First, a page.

Democrats are overplaying recent special-election results as a harbinger for 2020’s elections. By focusing on its comparatively favorable results, they are neglecting the reasons behind them — and that these will turn decidedly unfavorable next year. In North Carolina, Democrats benefited in candidate and cash; in 2020, they will be disadvantaged badly in both.
On Sept. 10, in North Carolina’s Ninth Congressional District, Republicans narrowly retained a district they have held almost 60 years. The contest pitted conservative Republican Dan Bishop against moderate Democrat Dan McCready. Mr. Bishop won by two points, but both parties could claim a victory: Republicans for winning and Democrats for keeping the margin well below Mr. Trump’s double-digit 2016 total.
While Democrats pounced on the outcome as moral victory, extrapolating from a single congressional loss to a national presidential victory is a great leap of faith.
Looking locally first, Republicans actually increased their margin above 2018’s disputed one, which forced this special election. Close is not victory and backward is not forward.
Even looking collectively, off-year congressional elections — either midterms or special elections — are a far cry from presidential ones. Voter turnout is much heavier for presidential elections. According to the Census, 53 percent of Americans voted in the 2018 midterms — 11 percent more than the previous midterm. However, 61.4 percent voted in 2016’s presidential election.
This wide difference, in which the larger turnout elects a president and then a lower turnout turns on the president’s party in Congress long has been a regular pattern in American politics. Bill Clinton lost 54 House seats in his 1994 midterm and Barack Obama lost 63 in 2010 — both well more than President Trump lost last year.
Further, the ebb of the midterm often has little impact on the flow of the incumbent’s campaign two years later, when the larger electorate, which elected the president, returns to the polls. As evidence, both Mr. Clinton and Mr. Obama handily won re-election; overall, elected incumbents seeking re-election have gone 11-3 over the last century.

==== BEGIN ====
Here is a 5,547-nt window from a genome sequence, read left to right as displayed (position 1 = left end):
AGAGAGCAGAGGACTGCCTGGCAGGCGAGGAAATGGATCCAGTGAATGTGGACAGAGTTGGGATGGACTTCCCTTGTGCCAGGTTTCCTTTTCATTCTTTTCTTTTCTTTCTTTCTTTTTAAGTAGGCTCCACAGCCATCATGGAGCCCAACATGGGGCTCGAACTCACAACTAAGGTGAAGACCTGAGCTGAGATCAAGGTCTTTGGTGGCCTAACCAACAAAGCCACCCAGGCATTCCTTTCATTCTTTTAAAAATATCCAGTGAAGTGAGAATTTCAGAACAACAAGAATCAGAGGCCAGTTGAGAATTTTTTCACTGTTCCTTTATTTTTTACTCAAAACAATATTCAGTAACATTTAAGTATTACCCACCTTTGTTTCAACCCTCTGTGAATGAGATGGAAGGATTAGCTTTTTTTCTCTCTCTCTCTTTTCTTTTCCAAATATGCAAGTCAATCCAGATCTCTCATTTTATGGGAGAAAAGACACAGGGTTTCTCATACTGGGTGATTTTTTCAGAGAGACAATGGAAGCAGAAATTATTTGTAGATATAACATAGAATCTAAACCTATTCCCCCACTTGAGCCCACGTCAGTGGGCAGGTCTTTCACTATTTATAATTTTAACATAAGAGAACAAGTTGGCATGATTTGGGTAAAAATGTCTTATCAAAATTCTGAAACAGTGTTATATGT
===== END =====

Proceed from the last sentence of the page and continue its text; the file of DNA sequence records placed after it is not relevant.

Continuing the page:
This flow for Mr. Trump, particularly in contrast to North Carolina’s ninth district in 2019, is likely to be especially large. By now everyone recognizes Mr. Trump is sui generis: Love him or hate him, there is no imitating him. Mr. Bishop tried and won, but he is no replacement for Mr. Trump himself.
In contrast, Democrats nationally will likely fare worse with their 2020 candidate than they did with their one in North Carolina’s ninth district in 2019. As the AP wrote on the local race: “McCready’s moderate profile resembled that of many Democrats who won in Republican-leaning districts in the 2018 midterms.” In 2020, Democrats will again need to win Trump areas; however, they will almost certainly have to do it without a moderate candidate.
According to last week’s Real Clear Politics’s average of national polling, Democrats’ collective left (everyone but Joe Biden, John DeLaney and Steve Bullock) stands at 60.3 percent support versus B-D-B’s at just 27.5 percent.
Facing a more than 2-1 deficit, it is hard to see a moderate winning the Democratic nomination. That means Democrats will run nationally to the left — and likely behind — where they were in North Carolina’s ninth district and the 2018 midterms.
Another notable difference will be in cash. According to an Issue One estimate, the day before North Carolina’s ninth district vote, all-in spending by and for the two major candidates was just over $9 million apiece, with the Democrats slightly ahead.
In 2016, Democrats had an enormous cash advantage. According to Open Secrets, Hillary Clinton’s candidate plus outside money amounted to $770 million; Mr. Trump’s total was $448 million.
Democrats lost both races despite cash advantages. What happens in 2020 when they face a likely sizable disadvantage? According to Open Secrets, Mr. Trump has more candidate campaign money than the top three Democrats combined. If outside money is included, Mr. Trump surpasses the top eight Democrats combined.
Additionally, the Democrats are already spending their money — on each other. Having already vigorously shaken their money trees, there may not be large amounts left for when their single nominee faces Mr. Trump. On the other side, Mr. Trump is saving — and continuing to bank — his for whenever, and whomever, Democrats finally choose.
Coupled with Mr. Trump’s unparalleled ability to generate “earned media” — both innate and as an incumbent — he could not only virtually dictate the message content, but dominate 2020’s message war.
Democrats are narrowly looking at the recent results of North Carolina’s Ninth Congressional District. At the same time, they are overlooking the more important reasons behind them. The results may dominate Democratic talking points, but the underlying reasons will determine Democrats’ 2020 fate. While favorable factors shaped results in in North Carolina’s ninth district and 2018’s midterms, unfavorable ones — particularly candidate and cash — will shape 2020’s against them.
• J.T. Young served in the Office of Management and Budget and at the Treasury Department.
Copyright © 2020 The Washington Times, LLC.